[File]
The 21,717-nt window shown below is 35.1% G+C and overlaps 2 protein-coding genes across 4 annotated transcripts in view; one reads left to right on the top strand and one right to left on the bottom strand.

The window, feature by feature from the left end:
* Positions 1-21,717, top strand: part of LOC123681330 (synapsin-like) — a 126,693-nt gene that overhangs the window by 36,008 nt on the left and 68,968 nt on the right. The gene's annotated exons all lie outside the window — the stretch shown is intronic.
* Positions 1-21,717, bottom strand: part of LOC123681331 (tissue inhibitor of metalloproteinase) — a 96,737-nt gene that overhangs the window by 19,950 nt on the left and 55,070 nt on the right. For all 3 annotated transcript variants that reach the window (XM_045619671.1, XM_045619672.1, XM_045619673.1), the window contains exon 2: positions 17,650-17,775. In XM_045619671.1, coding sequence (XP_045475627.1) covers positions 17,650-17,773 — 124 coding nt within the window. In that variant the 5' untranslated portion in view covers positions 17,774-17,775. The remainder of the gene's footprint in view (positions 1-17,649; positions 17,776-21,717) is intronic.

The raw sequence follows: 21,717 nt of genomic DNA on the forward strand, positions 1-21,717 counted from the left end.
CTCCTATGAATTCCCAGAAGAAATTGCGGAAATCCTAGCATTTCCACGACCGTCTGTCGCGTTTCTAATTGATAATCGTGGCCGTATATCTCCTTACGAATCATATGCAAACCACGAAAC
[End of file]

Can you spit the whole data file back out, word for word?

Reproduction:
The 21,717-nt window shown below is 35.1% G+C and overlaps 2 protein-coding genes across 4 annotated transcripts in view; one reads left to right on the top strand and one right to left on the bottom strand.

The window, feature by feature from the left end:
* Positions 1-21,717, top strand: part of LOC123681330 (synapsin-like) — a 126,693-nt gene that overhangs the window by 36,008 nt on the left and 68,968 nt on the right. The gene's annotated exons all lie outside the window — the stretch shown is intronic.
* Positions 1-21,717, bottom strand: part of LOC123681331 (tissue inhibitor of metalloproteinase) — a 96,737-nt gene that overhangs the window by 19,950 nt on the left and 55,070 nt on the right. For all 3 annotated transcript variants that reach the window (XM_045619671.1, XM_045619672.1, XM_045619673.1), the window contains exon 2: positions 17,650-17,775. In XM_045619671.1, coding sequence (XP_045475627.1) covers positions 17,650-17,773 — 124 coding nt within the window. In that variant the 5' untranslated portion in view covers positions 17,774-17,775. The remainder of the gene's footprint in view (positions 1-17,649; positions 17,776-21,717) is intronic.

The raw sequence follows: 21,717 nt of genomic DNA on the forward strand, positions 1-21,717 counted from the left end.
CTCCTATGAATTCCCAGAAGAAATTGCGGAAATCCTAGCATTTCCACGACCGTCTGTCGCGTTTCTAATTGATAATCGTGGCCGTATATCTCCTTACGAATCATATGCAAACCACGAAAC